Apple's Steve Jobs gets OK to raze dilapidated mansionSteve Jobs' decade-long efforts to tear down an aging 17,250-square-foot mansion in Woodside, California, may be nearing an end, with a judge granting the Apple co-founder approval to demolish the home.
Superior Court Judge Marie Weiner last week upheld a demolition permit first approved in May 2009. According to the San Francisco Chronicle, the judge ruled that Jobs presented evidence proving it would cost millions of dollars more to renovate the mansion than to build his proposed new home. The Apple CEO also reportedly tried for four years to find someone who would relocate and restore the mansion.
The sprawling mansion has 30 rooms, 14 bedrooms and 13-and-a-half bathrooms. Last year, AppleInsider posted an extensive photo gallery of the home, which was discovered by a photographer with its gates, windows and doors wide open.
In 2008, Jobs attempted to prove that it would cost $5 million more to restore the mansion than build his new home. The home was built in 1929 for coper mining mogul Daniel Jackling. Jobs bought the home in 1984 and lived in it for 10 years before renting it out. It has remained vacant since 2000.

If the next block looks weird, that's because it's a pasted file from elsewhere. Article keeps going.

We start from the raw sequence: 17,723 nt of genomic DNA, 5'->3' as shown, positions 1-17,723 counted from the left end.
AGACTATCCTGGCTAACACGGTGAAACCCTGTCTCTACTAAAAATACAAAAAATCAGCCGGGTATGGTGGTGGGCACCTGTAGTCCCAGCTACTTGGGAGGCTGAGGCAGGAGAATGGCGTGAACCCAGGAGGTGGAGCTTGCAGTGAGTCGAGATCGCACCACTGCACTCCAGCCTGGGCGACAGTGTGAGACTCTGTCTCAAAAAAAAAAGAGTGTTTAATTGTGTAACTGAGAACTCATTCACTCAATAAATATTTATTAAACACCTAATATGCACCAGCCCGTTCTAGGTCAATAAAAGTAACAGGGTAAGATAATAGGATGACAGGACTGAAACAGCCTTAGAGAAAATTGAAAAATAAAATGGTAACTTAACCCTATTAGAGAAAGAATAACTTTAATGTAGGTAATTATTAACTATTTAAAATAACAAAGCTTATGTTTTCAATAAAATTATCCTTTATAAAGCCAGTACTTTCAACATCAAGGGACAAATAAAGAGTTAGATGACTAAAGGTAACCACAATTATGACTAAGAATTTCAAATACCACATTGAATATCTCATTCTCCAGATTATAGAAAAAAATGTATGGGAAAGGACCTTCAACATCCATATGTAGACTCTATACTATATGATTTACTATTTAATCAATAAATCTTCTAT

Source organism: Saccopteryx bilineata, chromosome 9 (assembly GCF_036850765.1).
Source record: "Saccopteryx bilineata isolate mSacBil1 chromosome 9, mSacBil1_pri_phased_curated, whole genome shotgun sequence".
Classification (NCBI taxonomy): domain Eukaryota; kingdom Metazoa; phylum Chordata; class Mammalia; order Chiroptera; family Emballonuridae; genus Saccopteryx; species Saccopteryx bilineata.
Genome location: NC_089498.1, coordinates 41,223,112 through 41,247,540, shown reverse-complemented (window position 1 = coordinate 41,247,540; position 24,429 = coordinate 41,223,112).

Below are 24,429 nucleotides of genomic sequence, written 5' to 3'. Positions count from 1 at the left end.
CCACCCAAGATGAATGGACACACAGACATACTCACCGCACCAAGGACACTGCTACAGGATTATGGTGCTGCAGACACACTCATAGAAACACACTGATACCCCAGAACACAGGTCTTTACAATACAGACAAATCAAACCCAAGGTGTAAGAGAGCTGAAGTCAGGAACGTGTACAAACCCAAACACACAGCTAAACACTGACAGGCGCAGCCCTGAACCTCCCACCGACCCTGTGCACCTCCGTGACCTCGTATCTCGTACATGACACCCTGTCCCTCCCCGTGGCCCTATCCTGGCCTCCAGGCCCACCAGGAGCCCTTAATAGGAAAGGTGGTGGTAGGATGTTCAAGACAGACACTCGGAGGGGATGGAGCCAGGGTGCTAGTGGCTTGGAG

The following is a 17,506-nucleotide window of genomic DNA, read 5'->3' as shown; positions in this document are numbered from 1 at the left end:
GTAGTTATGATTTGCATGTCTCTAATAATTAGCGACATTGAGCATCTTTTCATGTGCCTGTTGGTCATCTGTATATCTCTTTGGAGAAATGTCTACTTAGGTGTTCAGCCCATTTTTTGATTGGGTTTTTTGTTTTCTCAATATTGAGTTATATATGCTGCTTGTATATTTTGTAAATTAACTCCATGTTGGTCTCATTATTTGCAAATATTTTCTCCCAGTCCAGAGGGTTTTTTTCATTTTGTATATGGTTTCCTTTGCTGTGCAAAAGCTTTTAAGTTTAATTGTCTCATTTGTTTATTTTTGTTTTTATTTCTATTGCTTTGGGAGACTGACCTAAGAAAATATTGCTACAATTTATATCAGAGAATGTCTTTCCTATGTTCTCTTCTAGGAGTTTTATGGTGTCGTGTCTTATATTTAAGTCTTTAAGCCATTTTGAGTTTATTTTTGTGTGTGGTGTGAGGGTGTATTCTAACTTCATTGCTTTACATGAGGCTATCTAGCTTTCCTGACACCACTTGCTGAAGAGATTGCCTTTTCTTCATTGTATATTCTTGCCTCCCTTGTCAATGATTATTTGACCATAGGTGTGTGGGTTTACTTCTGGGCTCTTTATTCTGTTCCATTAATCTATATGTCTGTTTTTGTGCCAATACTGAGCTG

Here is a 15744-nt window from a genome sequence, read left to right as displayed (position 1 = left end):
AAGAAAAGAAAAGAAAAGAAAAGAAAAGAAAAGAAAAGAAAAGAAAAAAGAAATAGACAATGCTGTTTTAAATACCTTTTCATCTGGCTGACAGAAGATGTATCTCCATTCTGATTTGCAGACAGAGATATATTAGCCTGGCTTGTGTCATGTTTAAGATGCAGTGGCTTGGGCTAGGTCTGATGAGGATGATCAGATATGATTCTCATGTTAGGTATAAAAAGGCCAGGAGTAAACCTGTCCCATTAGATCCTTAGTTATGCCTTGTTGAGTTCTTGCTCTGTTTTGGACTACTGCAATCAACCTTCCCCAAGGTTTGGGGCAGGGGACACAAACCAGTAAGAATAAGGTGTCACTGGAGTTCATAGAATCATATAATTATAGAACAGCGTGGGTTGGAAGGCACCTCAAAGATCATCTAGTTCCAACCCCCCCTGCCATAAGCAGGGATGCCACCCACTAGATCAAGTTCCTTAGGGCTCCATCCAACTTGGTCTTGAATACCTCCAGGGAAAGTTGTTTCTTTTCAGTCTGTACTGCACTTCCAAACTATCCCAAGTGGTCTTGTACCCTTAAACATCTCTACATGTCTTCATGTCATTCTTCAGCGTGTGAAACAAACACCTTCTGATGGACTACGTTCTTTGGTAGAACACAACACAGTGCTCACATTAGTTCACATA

Demolition of the building has been blocked for years by a group called Save Our Heritage. The preservation society considers Jackling House too important to destroy as it reflects a Spanish Colonial Revival style that has few remaining examples left. Previously, COH accused Jobs of letting the building fall apart to make a new building easier to justify than maintaining an old building which he has openly disdained as an eyesore.
Save Our Heritage hopes that Jobs will agree to a new offer to dismantle the home and rebuild it on a 5-acre property two miles away. Jobs is said to be in negotiations over the matter, though his lawyers would not provide comment.
A lawyer for Save Our Heritage reportedly said that the organization could appeal the latest ruling, but it is hopeful that Jobs will accept the offer to relocate the home.
Jobs originally filed for a permit to demolish the building in 2001. He was granted approval in 2004, only to have it contested and rejected three years later.
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